- YOUNG people are saddling themselves with debt by spending more on takeaways than other age groups because they cannot cook. A survey has revealed that 16-24-year-olds are spending an average £63.65 a week on food, compared with a typical spend for all adults of £57.30.
Despite earning the least, they spend £19.61 on takeaways compared with the adult average of £11.31, and £28.26 eating out (average £17.22).
The poll of 5,000 adults found that the average 16 to 24-year-old knows how to cook only four recipes, and 14% of young adults also said they ate no fruit or vegetables at all.
Children’s food campaigner Henry Dimbleby, who cofounded the natural fast-food chain Leon, said: “We’ve got two generations now where primary cooking skills have been lost.”
- LONDON’s housing crisis will cost the capital almost £3billion this year in lost consumer spending, according to a major new study on the economic impact of the homes shortage.
Crippling rents and mortgages in the capital – where house prices have doubled in a decade – will result in the “unnecessary” loss of £2.7bn from the consumer pay packet in 2015, according to research carried out by the Centre for Economics and Business Research (CEBR).
The sum represents 1.6% of total consumer spending in London and amounts to a combined loss of £14.5bn in economic output over 2006 to 2020.
- AGE 16 is the time when we feel most optimistic about the future, but by the age of 22 a sense of reality begins to kick in.
Research for charity Barnardo’s asked 975 people aged 14 to 22 from across all socio-economic backgrounds how positive they felt about their future life chances.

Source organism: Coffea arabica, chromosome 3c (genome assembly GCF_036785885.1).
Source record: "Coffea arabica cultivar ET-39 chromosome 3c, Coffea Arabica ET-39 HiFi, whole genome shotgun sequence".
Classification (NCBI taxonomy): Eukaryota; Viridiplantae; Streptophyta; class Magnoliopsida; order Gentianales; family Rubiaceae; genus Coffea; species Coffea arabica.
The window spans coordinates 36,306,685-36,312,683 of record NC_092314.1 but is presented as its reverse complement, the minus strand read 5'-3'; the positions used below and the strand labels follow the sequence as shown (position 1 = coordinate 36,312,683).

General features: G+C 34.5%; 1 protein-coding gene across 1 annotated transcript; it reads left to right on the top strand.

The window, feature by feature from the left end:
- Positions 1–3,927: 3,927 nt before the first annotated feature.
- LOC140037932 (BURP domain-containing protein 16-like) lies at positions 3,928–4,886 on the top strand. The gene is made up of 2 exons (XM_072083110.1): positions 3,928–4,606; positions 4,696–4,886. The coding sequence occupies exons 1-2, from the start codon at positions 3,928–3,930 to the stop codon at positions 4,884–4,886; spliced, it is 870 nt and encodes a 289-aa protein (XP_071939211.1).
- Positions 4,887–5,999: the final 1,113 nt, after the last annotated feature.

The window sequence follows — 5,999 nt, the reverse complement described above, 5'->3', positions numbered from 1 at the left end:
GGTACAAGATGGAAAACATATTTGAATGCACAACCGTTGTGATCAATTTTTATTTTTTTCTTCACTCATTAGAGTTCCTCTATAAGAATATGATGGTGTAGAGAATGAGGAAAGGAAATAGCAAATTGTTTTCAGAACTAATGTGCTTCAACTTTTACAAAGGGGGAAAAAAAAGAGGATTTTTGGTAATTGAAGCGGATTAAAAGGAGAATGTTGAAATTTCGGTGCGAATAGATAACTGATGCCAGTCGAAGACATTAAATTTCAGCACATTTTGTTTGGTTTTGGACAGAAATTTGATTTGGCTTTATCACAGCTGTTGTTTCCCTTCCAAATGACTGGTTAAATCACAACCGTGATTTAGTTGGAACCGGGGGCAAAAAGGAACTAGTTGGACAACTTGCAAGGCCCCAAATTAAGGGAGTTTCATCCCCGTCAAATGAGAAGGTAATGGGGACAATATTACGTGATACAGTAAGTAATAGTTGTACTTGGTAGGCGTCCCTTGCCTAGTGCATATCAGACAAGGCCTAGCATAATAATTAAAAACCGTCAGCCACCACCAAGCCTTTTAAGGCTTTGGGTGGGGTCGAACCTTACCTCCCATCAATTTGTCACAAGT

Overall, only 9% of 14 to 16 year olds agreed ‘people like me don’t have much of a chance in life’, but for 17 to 19 year olds, the proportion almost doubled, and for 20 to 22 year olds it rose to more than one in five.
The research also revealed that 63 per cent of those who feel they are ‘among the worst-off’ think they will struggle to get a job even if they do well in school.
Barnardo’s chief executive Javed Khan said: “Young people should be full of optimism for their future, but before they’ve even left school they already feel trapped by their circumstances and limited by their life chances.”
- SCHOOL leavers who only have the grades to get into a mediocre university may be financially better off taking up an apprenticeship, a report suggests.
Analysis by the Sutton Trust charity found that youngsters who carry out high-quality apprenticeships earn more on average than those who go to non-elite universities.
The study will give weight to arguments that so-called ‘Mickey Mouse’ degrees in non-traditional subjects at poorly performing universities are poor value for money. Business leaders have long warned that for many jobs, hands-on industry experience can be much more valuable than academic study.
The report calculates that those who undertake a Level 4 higher apprenticeship earn around the same on average in their lifetime as someone at a non-elite university.
- GREEK tycoons who bought expensive properties in Britain in recent years are being pursued by Athens for potential tax evasion.
Finance ministry officials in Greece said that the UK government had provided it with two lists naming 3,200 Greek nationals who had snapped up properties in London and other cities during the financial crisis. These include 372 multimillion-pound properties in some of London’s prime investment areas.
It also emerged that the Greek government is considering levying a property tax of around 1 per cent on all homes bought abroad by Greek taxpayers and is drawing up a property register to enforce this.